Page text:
Please note Bush's support for the alternative bill using adult stem cell research before condemning him as antiscientific. In the meantime, please point out one cure that embryonic research has been able to accomplish that adult cells have not?The problem with old tissue is that it often is not nearly as flexible as new tissue. That's why relying solely on adult stem cells is somewhat problematic. Besides, to dismiss a readily available source for research -- particularly when the "murder," if it is one, has already been committed by perfectly legal fertility clinics -- seems a bit short-sighted to me.
You may have a point about fertility clinics. Perhaps the prolife movement can address that after the abortion clinic problem is taken care of. :) In the meantime, the idea of growing humans for body parts, especially children/embryos that have no say in the matter is surely raising troubling morality issues for you?
It also was not my intention to declare all-out jihad on fertility clinics; I think EB has a good point when he observes:
In the end, fertility clinics are a moral good because they let the infertile have children. Letting embryos be wasted when they could be saving lives seems like a political move designed to appease the base, not any real morality or science.As for showing you progress of the research on adult vs. embryonic stem cells, I'm afraid that I don't know enough about the matter to do so. But I would remark that embryonic stem cell research is bound to be at least six years behind adult stem cell research, for obvious political reasons, so perhaps it isn't fair to call for such evidence yet (and, indeed, won't be until scientists are allowed to investigate the question).
If I thought what was happening was, in fact, growing humans for body parts, I would have some fairly substantial objections to it. But I don't necessarily think that, for the reason I stated above: Any "murder," if there is one, is over and done with (legally, I might add) long before researchers become involved. And, as EB observes, there is perhaps room to argue over whether there was a murder in the first place:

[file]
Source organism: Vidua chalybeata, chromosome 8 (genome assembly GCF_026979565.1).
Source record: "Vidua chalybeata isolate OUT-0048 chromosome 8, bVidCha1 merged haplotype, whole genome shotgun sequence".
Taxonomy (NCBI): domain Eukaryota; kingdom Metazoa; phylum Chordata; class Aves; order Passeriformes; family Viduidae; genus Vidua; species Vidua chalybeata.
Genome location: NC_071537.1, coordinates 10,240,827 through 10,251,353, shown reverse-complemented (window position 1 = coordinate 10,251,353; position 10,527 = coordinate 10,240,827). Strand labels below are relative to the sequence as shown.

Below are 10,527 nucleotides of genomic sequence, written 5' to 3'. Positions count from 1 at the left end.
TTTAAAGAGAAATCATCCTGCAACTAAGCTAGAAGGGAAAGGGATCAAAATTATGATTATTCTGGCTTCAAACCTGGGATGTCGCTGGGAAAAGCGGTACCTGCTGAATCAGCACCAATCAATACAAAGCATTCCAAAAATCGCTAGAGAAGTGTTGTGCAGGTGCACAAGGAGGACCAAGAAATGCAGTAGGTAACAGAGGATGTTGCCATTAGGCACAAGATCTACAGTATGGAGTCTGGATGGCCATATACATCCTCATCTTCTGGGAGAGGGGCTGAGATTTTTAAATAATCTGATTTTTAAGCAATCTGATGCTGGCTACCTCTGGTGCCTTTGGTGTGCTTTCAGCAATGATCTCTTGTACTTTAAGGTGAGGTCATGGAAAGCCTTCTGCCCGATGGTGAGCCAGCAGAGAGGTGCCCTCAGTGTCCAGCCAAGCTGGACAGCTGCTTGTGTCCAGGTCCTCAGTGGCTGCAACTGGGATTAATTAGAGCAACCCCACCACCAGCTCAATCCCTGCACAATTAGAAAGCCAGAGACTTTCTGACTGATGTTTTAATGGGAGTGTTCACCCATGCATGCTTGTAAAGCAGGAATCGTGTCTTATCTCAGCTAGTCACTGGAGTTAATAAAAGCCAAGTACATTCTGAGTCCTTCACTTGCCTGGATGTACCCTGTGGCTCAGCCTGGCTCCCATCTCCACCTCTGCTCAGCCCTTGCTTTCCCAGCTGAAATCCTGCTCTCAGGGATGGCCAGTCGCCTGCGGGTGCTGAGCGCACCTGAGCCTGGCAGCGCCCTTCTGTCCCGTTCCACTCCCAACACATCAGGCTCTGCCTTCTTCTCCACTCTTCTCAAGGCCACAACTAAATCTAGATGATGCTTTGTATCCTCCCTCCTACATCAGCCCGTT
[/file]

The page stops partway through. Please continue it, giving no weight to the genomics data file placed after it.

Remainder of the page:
I think most people recognize that calling the combination of a sperm and egg, frozen and perpetually waiting for a womb or to be thrown out--to call that small group of cells a person is problematic.I'm not saying I want to abort as many fetuses as possible and then use their tissue for devious scientific experiments on raising the dead and so forth. I do, however, think we should give embryonic stem cell research much more open-minded consideration than we currently are.
Given the complete inability for those cells to become a human being without a womb, I would argue that at very least humanity can't start until successful implantation in the uterus.
It's also worth noting that the number of senators who approve of such research is steadily growing and is now only four votes away from what is needed to override a veto (yesterday's vote was 63-34). If that trend continues, or if an embryonic research-friendly prez is elected in 2008, I suppose the overwhelming voice of public opinion will make this a moot discussion.